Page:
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(EDITORIAL from Korea Times on April 1)

All News 07:00 April 01, 2022

Reveal truth behind 'blacklist'
: Time to prevent recurrence of power abuse

The prosecution has restarted its investigation into allegations that the Ministry of Trade, Industry and Energy forced the heads of four power plants to resign in September 2017, four months after President Moon Jae-in took office. If the allegations are found true, ministry officials cannot avoid charges of abusing their authority to kick out the CEOs who had been appointed by the previous Park Geun-hye administration.

Last week, investigators of the Seoul Eastern District Prosecutors' Office searched the ministry's planning and coordination office as well as its departments handling nuclear energy policy to secure evidence related to the allegations. They also stormed the offices of four utility companies affiliated with state-run Korea Electric Power Corp. (KEPCO).

The move came three years after the Liberty Korea Party (LKP), the predecessor of the current opposition People Power Party (PPP), filed a complaint with the prosecution against the ministry over the matter. The LKP accused the energy ministry of drawing up a "blacklist" of the heads of state enterprises and public institutions who had been appointed by the Park government.

However, the investigation came to a halt because the Moon administration demoted the chief of the district prosecutors' office and other senior prosecutors to prevent them from digging into the case. The government had impeded the probe particularly since the prosecutors' office indicted top officials of the Ministry of Environment on similar charges.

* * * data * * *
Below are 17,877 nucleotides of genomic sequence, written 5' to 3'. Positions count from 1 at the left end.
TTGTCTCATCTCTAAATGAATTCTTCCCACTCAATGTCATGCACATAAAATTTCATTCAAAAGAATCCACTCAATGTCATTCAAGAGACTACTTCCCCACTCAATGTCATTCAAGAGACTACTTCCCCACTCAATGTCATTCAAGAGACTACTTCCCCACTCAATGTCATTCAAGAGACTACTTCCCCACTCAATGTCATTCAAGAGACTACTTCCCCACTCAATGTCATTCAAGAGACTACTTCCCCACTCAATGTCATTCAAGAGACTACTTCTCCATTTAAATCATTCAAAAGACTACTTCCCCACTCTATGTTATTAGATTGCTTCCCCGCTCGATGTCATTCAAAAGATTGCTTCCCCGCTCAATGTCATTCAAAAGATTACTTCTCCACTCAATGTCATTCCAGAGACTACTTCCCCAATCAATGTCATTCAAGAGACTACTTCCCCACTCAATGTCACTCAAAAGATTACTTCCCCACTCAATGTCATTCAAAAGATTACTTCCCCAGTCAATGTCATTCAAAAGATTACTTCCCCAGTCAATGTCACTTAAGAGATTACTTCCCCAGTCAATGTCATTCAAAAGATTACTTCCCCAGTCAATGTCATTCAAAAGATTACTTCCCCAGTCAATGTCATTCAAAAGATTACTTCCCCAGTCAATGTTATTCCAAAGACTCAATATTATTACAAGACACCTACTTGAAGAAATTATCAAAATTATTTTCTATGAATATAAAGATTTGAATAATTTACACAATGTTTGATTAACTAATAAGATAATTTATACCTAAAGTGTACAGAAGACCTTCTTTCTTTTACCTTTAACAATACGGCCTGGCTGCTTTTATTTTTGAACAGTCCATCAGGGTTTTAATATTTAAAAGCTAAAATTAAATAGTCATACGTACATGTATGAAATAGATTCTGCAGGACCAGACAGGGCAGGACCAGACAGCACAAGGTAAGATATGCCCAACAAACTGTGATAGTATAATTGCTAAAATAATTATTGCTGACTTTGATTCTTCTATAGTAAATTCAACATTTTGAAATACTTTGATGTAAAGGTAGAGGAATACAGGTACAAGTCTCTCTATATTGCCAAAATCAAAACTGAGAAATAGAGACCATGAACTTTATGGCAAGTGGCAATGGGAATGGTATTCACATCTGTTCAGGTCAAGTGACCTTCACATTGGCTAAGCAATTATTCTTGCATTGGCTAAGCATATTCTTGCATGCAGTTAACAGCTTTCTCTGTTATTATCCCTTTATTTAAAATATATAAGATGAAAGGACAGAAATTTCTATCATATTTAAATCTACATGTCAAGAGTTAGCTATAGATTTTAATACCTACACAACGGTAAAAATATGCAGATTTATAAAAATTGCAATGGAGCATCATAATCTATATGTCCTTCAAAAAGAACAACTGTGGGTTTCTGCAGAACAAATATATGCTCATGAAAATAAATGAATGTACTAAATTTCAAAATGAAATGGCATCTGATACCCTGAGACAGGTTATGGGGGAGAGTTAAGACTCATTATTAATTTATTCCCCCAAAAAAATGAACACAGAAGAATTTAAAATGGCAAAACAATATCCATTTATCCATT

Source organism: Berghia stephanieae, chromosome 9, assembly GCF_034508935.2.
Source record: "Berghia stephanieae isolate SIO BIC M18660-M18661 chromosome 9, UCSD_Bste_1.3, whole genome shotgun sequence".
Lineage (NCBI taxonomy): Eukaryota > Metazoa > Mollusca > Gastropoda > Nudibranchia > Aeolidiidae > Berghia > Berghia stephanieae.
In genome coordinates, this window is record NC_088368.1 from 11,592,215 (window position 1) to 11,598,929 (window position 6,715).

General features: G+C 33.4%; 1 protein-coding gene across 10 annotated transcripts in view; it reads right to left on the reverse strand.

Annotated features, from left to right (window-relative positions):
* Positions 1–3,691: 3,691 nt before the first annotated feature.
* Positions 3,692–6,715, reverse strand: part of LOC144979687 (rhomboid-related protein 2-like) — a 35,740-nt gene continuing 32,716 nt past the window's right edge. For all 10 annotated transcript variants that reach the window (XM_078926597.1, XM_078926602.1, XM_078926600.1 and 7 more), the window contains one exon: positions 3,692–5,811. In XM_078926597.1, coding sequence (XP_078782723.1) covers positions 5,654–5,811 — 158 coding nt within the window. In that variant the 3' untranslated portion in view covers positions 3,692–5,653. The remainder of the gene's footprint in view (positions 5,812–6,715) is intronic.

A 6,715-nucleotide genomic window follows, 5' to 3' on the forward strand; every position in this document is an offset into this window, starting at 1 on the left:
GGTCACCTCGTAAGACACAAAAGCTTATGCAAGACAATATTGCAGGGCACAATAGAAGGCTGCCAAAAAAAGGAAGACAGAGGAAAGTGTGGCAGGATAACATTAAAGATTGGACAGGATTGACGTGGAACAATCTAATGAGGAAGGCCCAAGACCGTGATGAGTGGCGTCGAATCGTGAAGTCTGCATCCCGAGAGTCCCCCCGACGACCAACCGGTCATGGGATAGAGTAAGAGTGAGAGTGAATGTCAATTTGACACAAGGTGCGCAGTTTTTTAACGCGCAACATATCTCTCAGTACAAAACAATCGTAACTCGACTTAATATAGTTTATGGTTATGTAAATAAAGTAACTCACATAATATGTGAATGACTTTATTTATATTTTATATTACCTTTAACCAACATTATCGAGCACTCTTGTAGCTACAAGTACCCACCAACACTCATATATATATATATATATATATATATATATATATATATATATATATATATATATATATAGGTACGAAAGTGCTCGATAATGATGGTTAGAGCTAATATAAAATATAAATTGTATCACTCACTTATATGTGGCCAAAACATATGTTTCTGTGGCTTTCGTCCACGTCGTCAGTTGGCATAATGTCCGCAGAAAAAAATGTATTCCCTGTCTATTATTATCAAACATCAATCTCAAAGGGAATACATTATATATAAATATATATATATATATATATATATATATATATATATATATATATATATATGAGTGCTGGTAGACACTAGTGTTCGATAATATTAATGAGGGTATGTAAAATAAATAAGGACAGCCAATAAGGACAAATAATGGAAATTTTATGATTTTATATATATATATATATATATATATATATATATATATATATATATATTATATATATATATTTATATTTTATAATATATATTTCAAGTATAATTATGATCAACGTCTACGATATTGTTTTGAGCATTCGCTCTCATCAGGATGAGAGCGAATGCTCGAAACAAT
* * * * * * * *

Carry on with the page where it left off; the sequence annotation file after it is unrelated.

The investigation has now gained momentum since the Supreme Court upheld a lower court ruling against former Environment Minister Kim Eun-kyung in January who was sentenced to two years in prison for abusing her ministerial power. Kim was indicted on charges of forcing 13 executives at public institutions affiliated with the environment ministry to step down in 2017 and 2018 because they were appointees of the Park government.

Prosecutors should conduct a thorough investigation into the energy ministry to prove suspicions that former Minister Paik Un-gyu and other officials put pressure on the chiefs of the four power generation plants to resign because they refused to follow President Moon's nuclear phase-out policy.

The so-called "blacklist" case cannot be overlooked because it could constitute a serious crime. Ranking officials of the conservative Park administration were also found guilty of blacklisting progressive artists and cultural figures to exclude them from state support programs. It is dumbfounding to see similar things happening again under the rule of Moon who took power following the impeachment of Park.

The prosecution should leave no stone unturned to lay bare the truth behind the energy ministry's power abuse scandal. It also needs to expand its investigation as other ministries, including the prime minister's office and the finance and education ministries, are facing similar "blacklist" allegations. In addition, it should make efforts to avoid criticism that it has resumed the investigation ― belatedly ― just before the end of the Moon administration in order to curry favor with the incoming Yoon Suk-yeol administration. We hope that the next government will prevent the recurrence of this abuse of power.
(END)

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